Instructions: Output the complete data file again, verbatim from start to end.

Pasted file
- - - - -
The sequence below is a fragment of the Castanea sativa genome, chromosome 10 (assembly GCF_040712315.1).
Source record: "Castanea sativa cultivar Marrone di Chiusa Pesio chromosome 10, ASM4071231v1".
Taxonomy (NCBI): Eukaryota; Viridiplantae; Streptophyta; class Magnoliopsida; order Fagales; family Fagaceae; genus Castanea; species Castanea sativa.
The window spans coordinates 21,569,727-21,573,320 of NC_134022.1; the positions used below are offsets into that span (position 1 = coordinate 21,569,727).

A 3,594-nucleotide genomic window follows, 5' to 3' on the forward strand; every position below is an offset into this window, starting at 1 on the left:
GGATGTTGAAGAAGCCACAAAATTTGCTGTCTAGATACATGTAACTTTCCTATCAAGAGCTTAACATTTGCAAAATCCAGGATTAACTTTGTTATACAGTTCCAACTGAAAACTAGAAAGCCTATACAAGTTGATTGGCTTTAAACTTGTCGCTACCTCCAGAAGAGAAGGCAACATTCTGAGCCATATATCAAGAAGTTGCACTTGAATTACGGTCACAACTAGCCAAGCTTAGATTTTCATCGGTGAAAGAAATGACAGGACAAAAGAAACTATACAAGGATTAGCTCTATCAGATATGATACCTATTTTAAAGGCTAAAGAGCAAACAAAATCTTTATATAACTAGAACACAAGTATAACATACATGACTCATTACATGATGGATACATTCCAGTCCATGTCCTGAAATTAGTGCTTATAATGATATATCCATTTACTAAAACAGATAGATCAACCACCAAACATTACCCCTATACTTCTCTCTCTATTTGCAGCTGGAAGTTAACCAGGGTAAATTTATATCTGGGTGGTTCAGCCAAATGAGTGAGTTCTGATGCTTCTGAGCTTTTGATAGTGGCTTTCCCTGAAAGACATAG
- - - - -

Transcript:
The sequence below is a fragment of the Castanea sativa genome, chromosome 10 (assembly GCF_040712315.1).
Source record: "Castanea sativa cultivar Marrone di Chiusa Pesio chromosome 10, ASM4071231v1".
Taxonomy (NCBI): Eukaryota; Viridiplantae; Streptophyta; class Magnoliopsida; order Fagales; family Fagaceae; genus Castanea; species Castanea sativa.
The window spans coordinates 21,569,727-21,573,320 of NC_134022.1; the positions used below are offsets into that span (position 1 = coordinate 21,569,727).

A 3,594-nucleotide genomic window follows, 5' to 3' on the forward strand; every position below is an offset into this window, starting at 1 on the left:
GGATGTTGAAGAAGCCACAAAATTTGCTGTCTAGATACATGTAACTTTCCTATCAAGAGCTTAACATTTGCAAAATCCAGGATTAACTTTGTTATACAGTTCCAACTGAAAACTAGAAAGCCTATACAAGTTGATTGGCTTTAAACTTGTCGCTACCTCCAGAAGAGAAGGCAACATTCTGAGCCATATATCAAGAAGTTGCACTTGAATTACGGTCACAACTAGCCAAGCTTAGATTTTCATCGGTGAAAGAAATGACAGGACAAAAGAAACTATACAAGGATTAGCTCTATCAGATATGATACCTATTTTAAAGGCTAAAGAGCAAACAAAATCTTTATATAACTAGAACACAAGTATAACATACATGACTCATTACATGATGGATACATTCCAGTCCATGTCCTGAAATTAGTGCTTATAATGATATATCCATTTACTAAAACAGATAGATCAACCACCAAACATTACCCCTATACTTCTCTCTCTATTTGCAGCTGGAAGTTAACCAGGGTAAATTTATATCTGGGTGGTTCAGCCAAATGAGTGAGTTCTGATGCTTCTGAGCTTTTGATAGTGGCTTTCCCTGAAAGACATAG